With the present invention, during a text search, each address of a next state number in the state number table memory is obtained by adding to a base number (which is specific to the current state number) a combination of the 1st and 2nd displacement numbers. In this example the first converted character number portion (C1) can take 4 different values, and the second converted character number portion (C2) can take 5 different values, i.e. providing 20 possible combinations of these values. Thus it is only necessary to use 20 words of the state number table memory 106 to store all of the possible next state numbers for the state number S0.

The base number for a state (assigned during the initialization procedure) must be a 15-bit binary number which has not been assigned to any other state, and which has a number of low-order `0` bits (i.e. extending continuously from and including the LSB) that is at least equal to the sum of the two values "number of bits of the first displacement number" and "number of bits of the second displacement number", which have been established for that state as described above. During a text search, each time a new set of values for the current state number and input character number are produced and corresponding words are read out from table memory 103 and table memory sections 104, 105, the following operations are successively performed, designating the values of "number of bits of 1st displacement number" and "number of bits of 2nd displacement number" read out from table memories 104b, 105b as N and M respectively:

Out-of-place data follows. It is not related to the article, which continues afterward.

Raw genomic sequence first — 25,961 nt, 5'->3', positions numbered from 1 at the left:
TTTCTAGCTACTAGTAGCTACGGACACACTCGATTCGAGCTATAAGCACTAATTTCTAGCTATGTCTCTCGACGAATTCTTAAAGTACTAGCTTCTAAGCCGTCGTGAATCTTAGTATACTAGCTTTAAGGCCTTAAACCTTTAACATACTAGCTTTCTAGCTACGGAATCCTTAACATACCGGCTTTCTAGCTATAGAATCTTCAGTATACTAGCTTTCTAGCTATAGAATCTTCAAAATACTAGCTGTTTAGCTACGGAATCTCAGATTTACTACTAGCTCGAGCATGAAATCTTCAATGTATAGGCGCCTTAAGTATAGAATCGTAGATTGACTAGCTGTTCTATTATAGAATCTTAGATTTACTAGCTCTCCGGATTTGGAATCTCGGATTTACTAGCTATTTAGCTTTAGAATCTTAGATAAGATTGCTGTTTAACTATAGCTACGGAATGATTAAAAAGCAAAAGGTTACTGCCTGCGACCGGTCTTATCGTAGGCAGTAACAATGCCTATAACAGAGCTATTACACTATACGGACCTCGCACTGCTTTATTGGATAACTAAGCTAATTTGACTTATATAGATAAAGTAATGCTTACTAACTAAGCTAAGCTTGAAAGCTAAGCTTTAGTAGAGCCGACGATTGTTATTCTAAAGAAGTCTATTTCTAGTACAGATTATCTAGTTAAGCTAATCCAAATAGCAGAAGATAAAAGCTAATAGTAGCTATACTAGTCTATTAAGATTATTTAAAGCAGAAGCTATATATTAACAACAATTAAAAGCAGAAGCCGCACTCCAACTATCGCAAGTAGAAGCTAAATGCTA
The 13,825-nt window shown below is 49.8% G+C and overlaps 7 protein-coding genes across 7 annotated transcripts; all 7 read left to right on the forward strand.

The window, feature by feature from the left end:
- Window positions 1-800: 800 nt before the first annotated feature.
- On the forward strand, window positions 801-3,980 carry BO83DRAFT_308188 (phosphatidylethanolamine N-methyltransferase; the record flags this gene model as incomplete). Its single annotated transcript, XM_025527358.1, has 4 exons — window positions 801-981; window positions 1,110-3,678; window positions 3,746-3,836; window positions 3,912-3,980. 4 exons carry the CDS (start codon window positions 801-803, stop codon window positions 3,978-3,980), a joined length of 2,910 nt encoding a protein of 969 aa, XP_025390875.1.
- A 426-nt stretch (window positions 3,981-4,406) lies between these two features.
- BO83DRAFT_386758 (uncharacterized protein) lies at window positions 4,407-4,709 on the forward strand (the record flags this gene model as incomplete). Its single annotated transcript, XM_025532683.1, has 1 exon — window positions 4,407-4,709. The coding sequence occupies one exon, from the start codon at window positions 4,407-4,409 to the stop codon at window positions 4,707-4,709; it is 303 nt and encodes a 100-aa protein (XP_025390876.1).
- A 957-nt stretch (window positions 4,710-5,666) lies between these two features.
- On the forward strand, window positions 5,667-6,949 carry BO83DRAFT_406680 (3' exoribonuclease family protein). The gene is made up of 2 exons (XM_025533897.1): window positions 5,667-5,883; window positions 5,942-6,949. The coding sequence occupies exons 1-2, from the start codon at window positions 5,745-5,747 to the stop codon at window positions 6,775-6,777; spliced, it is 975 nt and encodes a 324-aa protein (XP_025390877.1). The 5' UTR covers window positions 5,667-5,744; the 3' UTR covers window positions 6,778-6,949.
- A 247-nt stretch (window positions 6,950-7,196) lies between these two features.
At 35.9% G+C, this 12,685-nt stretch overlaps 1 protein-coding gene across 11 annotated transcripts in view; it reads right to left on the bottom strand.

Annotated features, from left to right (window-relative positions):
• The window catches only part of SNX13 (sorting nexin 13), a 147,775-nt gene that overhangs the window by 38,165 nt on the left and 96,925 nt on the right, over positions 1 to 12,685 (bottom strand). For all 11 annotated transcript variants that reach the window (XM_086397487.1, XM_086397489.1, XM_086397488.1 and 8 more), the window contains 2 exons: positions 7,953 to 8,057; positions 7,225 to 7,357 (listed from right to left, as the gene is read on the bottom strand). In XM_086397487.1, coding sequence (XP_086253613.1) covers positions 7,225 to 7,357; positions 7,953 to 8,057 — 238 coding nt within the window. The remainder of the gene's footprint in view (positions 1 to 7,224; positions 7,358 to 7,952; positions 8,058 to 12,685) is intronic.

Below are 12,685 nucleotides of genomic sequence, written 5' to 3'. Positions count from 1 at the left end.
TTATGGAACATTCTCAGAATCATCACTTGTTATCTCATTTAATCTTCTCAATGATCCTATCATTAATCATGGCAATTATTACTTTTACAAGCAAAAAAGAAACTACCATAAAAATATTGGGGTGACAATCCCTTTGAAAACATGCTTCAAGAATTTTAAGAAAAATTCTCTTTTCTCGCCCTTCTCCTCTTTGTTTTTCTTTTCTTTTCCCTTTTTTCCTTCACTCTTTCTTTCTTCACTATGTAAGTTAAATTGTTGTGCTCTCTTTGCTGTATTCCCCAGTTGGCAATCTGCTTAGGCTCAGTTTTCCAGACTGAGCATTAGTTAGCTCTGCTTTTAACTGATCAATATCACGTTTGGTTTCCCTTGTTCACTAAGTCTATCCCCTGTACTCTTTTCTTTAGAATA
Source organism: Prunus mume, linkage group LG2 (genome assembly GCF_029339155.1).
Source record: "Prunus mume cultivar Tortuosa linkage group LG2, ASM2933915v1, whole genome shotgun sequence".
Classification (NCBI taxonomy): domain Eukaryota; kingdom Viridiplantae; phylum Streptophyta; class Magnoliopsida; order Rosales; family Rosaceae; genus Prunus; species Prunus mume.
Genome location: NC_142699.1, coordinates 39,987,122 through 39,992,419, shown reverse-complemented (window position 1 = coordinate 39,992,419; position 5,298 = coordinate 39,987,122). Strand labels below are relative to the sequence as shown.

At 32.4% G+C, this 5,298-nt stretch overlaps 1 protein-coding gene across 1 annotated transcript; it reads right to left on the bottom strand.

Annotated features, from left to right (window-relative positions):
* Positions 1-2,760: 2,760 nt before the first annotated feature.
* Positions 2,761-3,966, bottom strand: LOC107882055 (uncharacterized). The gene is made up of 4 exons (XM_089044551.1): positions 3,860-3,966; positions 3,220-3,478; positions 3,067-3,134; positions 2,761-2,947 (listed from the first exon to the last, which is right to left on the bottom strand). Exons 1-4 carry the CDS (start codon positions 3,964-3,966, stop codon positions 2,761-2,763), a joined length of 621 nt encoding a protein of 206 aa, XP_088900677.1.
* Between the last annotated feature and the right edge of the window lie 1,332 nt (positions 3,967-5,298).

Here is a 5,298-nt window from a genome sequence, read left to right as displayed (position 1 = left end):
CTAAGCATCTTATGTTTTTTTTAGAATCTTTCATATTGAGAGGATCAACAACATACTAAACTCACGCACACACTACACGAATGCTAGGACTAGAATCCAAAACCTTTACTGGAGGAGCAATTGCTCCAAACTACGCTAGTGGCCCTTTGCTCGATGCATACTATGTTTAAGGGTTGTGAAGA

(a) A low-order set of N bits is extracted from the 7-bit word read out from the table memory 104a, as the 1st displacement number;

(b) A low-order set of M bits is extracted from the 7-bit word read out from the table memory 105a, as the 2nd displacement number;

(c) The 2nd displacement number is multiplied by the factor 2N, and the result added to the 1st displacement number;

(c) The result is added to the 15-bit base number which is read out from the table memory 103.

(d) The result is set in the state number address register 109, as the address of the next state number.

Thus, referring to FIG. 8, the address in the state number table memory 106 for S1 as the next state number from S0, designating the base number of state S0 as B0, would be (B0+4 * 1+1), i.e. (B0+5).